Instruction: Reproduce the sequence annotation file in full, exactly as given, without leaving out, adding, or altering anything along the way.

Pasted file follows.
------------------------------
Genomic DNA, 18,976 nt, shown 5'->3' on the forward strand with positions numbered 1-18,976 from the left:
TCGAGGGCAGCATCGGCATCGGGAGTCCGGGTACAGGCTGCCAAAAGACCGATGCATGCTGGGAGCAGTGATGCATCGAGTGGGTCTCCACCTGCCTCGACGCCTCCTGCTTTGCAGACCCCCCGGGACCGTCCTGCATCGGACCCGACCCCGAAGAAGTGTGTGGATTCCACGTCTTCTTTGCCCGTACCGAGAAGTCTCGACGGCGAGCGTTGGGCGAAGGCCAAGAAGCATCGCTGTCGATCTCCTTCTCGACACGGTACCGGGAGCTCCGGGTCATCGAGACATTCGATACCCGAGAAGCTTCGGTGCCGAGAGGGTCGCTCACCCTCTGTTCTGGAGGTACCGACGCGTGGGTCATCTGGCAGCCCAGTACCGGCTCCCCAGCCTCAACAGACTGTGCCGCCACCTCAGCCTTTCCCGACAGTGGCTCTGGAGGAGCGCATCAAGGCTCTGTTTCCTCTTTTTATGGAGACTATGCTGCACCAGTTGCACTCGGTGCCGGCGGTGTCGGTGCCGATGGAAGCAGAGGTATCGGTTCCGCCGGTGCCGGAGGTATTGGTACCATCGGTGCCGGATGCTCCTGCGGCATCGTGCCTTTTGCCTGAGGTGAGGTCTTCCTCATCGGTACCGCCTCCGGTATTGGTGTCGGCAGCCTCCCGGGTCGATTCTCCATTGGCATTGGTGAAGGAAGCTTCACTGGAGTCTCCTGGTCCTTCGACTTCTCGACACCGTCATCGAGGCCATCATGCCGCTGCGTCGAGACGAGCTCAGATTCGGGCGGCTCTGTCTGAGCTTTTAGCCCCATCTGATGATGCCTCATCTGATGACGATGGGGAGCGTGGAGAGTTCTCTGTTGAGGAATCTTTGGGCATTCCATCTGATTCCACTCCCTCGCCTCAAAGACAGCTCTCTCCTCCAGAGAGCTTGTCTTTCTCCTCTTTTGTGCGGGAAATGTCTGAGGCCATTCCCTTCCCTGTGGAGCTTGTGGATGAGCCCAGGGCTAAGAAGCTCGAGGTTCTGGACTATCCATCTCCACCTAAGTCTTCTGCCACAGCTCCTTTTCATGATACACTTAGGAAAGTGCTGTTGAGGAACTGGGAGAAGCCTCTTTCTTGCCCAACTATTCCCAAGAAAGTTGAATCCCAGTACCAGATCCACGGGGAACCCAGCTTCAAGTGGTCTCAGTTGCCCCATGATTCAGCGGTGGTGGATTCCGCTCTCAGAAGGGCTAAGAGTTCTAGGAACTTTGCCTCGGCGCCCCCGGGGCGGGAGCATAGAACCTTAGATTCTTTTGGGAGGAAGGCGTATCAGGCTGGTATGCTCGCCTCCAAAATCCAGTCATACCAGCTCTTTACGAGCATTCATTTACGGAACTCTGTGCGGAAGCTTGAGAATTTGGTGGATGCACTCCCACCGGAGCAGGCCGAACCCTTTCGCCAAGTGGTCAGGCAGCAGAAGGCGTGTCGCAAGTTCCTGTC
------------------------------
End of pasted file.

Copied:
Genomic DNA, 18,976 nt, shown 5'->3' on the forward strand with positions numbered 1-18,976 from the left:
TCGAGGGCAGCATCGGCATCGGGAGTCCGGGTACAGGCTGCCAAAAGACCGATGCATGCTGGGAGCAGTGATGCATCGAGTGGGTCTCCACCTGCCTCGACGCCTCCTGCTTTGCAGACCCCCCGGGACCGTCCTGCATCGGACCCGACCCCGAAGAAGTGTGTGGATTCCACGTCTTCTTTGCCCGTACCGAGAAGTCTCGACGGCGAGCGTTGGGCGAAGGCCAAGAAGCATCGCTGTCGATCTCCTTCTCGACACGGTACCGGGAGCTCCGGGTCATCGAGACATTCGATACCCGAGAAGCTTCGGTGCCGAGAGGGTCGCTCACCCTCTGTTCTGGAGGTACCGACGCGTGGGTCATCTGGCAGCCCAGTACCGGCTCCCCAGCCTCAACAGACTGTGCCGCCACCTCAGCCTTTCCCGACAGTGGCTCTGGAGGAGCGCATCAAGGCTCTGTTTCCTCTTTTTATGGAGACTATGCTGCACCAGTTGCACTCGGTGCCGGCGGTGTCGGTGCCGATGGAAGCAGAGGTATCGGTTCCGCCGGTGCCGGAGGTATTGGTACCATCGGTGCCGGATGCTCCTGCGGCATCGTGCCTTTTGCCTGAGGTGAGGTCTTCCTCATCGGTACCGCCTCCGGTATTGGTGTCGGCAGCCTCCCGGGTCGATTCTCCATTGGCATTGGTGAAGGAAGCTTCACTGGAGTCTCCTGGTCCTTCGACTTCTCGACACCGTCATCGAGGCCATCATGCCGCTGCGTCGAGACGAGCTCAGATTCGGGCGGCTCTGTCTGAGCTTTTAGCCCCATCTGATGATGCCTCATCTGATGACGATGGGGAGCGTGGAGAGTTCTCTGTTGAGGAATCTTTGGGCATTCCATCTGATTCCACTCCCTCGCCTCAAAGACAGCTCTCTCCTCCAGAGAGCTTGTCTTTCTCCTCTTTTGTGCGGGAAATGTCTGAGGCCATTCCCTTCCCTGTGGAGCTTGTGGATGAGCCCAGGGCTAAGAAGCTCGAGGTTCTGGACTATCCATCTCCACCTAAGTCTTCTGCCACAGCTCCTTTTCATGATACACTTAGGAAAGTGCTGTTGAGGAACTGGGAGAAGCCTCTTTCTTGCCCAACTATTCCCAAGAAAGTTGAATCCCAGTACCAGATCCACGGGGAACCCAGCTTCAAGTGGTCTCAGTTGCCCCATGATTCAGCGGTGGTGGATTCCGCTCTCAGAAGGGCTAAGAGTTCTAGGAACTTTGCCTCGGCGCCCCCGGGGCGGGAGCATAGAACCTTAGATTCTTTTGGGAGGAAGGCGTATCAGGCTGGTATGCTCGCCTCCAAAATCCAGTCATACCAGCTCTTTACGAGCATTCATTTACGGAACTCTGTGCGGAAGCTTGAGAATTTGGTGGATGCACTCCCACCGGAGCAGGCCGAACCCTTTCGCCAAGTGGTCAGGCAGCAGAAGGCGTGTCGCAAGTTCCTGTC